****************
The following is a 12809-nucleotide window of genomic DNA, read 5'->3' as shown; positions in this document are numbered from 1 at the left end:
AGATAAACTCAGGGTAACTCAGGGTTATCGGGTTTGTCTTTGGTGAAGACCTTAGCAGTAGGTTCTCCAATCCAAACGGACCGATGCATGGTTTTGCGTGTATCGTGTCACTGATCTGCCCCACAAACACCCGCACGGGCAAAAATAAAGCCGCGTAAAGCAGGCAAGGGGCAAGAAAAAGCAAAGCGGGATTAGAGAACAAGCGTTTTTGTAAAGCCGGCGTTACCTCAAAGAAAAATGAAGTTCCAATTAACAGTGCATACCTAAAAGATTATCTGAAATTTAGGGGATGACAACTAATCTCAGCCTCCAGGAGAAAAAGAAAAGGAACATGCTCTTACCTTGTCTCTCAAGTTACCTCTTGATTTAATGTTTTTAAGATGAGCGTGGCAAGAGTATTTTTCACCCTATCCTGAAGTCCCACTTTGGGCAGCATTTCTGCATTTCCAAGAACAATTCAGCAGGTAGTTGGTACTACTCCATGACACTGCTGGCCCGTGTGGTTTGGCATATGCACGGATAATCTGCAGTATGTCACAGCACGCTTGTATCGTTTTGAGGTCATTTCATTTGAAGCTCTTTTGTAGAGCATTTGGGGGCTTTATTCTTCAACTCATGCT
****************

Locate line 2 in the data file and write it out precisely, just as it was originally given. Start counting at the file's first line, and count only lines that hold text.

AGATAAACTCAGGGTAACTCAGGGTTATCGGGTTTGTCTTTGGTGAAGACCTTAGCAGTAGGTTCTCCAATCCAAACGGACCGATGCATGGTTTTGCGTGTATCGTGTCACTGATCTGCCCCACAAACACCCGCACGGGCAAAAATAAAGCCGCGTAAAGCAGGCAAGGGGCAAGAAAAAGCAAAGCGGGATTAGAGAACAAGCGTTTTTGTAAAGCCGGCGTTACCTCAAAGAAAAATGAAGTTCCAATTAACAGTGCATACCTAAAAGATTATCTGAAATTTAGGGGATGACAACTAATCTCAGCCTCCAGGAGAAAAAGAAAAGGAACATGCTCTTACCTTGTCTCTCAAGTTACCTCTTGATTTAATGTTTTTAAGATGAGCGTGGCAAGAGTATTTTTCACCCTATCCTGAAGTCCCACTTTGGGCAGCATTTCTGCATTTCCAAGAACAATTCAGCAGGTAGTTGGTACTACTCCATGACACTGCTGGCCCGTGTGGTTTGGCATATGCACGGATAATCTGCAGTATGTCACAGCACGCTTGTATCGTTTTGAGGTCATTTCATTTGAAGCTCTTTTGTAGAGCATTTGGGGGCTTTATTCTTCAACTCATGCT